Check out what to eat and drink throughout your pregnancy to make sure your baby gets all he needs to help him grow. Now's a good time to check out your maternity rights so you can plan ahead.

Fetal development - 9 weeks pregnant


Approved by the BabyCentre Medical Advisory Board Last reviewed: August 2009 [Show references]

By the end of this week, your baby measures about 2.3cm in length and weighs less than 2g. His eyelids, now completely covering his eyes, are fused and won't open until week 26. Tiny earlobes are now visible.

Your baby's essential body parts are accounted for, though they'll go through plenty of fine-tuning in the coming months. Already he looks more like a tiny human being. His wrists are more developed, his ankles have formed, and his fingers and toes are clear to see. His arms are growing longer and bend at the elbows. Now that your baby's basic physiology is in place, he's poised for rapid weight gain.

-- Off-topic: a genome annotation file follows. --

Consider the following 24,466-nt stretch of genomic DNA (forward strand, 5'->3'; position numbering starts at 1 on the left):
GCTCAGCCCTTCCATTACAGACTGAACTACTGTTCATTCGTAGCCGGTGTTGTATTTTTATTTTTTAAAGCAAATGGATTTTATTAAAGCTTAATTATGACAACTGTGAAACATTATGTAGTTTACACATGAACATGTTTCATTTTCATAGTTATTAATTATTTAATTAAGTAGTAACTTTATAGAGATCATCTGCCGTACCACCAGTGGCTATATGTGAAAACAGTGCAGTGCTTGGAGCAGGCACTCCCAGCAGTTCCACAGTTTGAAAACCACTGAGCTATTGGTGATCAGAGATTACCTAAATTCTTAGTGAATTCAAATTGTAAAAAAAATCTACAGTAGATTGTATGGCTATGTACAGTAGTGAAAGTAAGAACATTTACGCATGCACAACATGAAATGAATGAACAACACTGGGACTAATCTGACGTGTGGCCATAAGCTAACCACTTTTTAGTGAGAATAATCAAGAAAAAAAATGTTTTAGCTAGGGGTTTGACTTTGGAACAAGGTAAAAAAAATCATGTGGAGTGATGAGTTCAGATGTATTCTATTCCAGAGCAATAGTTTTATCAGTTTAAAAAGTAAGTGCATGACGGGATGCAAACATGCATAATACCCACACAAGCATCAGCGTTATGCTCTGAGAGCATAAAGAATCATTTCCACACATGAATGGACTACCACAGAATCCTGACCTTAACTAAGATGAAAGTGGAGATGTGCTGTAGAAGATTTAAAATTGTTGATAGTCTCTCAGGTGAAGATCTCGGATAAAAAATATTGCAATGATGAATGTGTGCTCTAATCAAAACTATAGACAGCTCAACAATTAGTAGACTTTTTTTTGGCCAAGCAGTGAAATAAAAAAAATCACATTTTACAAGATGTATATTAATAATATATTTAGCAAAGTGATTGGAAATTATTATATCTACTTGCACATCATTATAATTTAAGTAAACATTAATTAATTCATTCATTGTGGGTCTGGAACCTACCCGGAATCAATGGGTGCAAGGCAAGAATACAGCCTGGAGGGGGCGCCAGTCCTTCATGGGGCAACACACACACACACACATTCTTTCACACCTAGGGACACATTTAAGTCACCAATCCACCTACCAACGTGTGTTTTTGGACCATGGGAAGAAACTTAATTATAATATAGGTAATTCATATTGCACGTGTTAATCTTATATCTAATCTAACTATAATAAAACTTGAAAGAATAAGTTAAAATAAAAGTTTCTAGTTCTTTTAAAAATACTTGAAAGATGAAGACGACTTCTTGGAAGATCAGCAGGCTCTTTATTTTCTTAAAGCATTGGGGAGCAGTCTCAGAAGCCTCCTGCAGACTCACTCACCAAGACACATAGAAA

Inside pregnancy video: a 3D animated look at a baby in this week of pregnancy. Take a look! Though it's not yet possible to tell the sex of your baby by ultrasound, his genitals have begun to form. By now the placenta has developed enough to support most of the important job of producing hormones. The placenta is also making nutrients for your baby and getting rid of his waste products.

Around now, you should have your first antenatal appointment, called your booking appointment. This is when your midwife will take a blood sample for routine tests. Find out what you are being testing for. There is plenty more information about what to expect throughout your pregnancy in our complete guide to tests and care.

Note: Every baby develops differently. This page is designed to give a general idea of how a fetus grows in the uterus. Information you need, just when you need it Why not get our free newsletters? Sign up here.

Fetal development - 10 weeks pregnant


Approved by the BabyCentre Medical Advisory Board Last reviewed: August 2009 [Show references]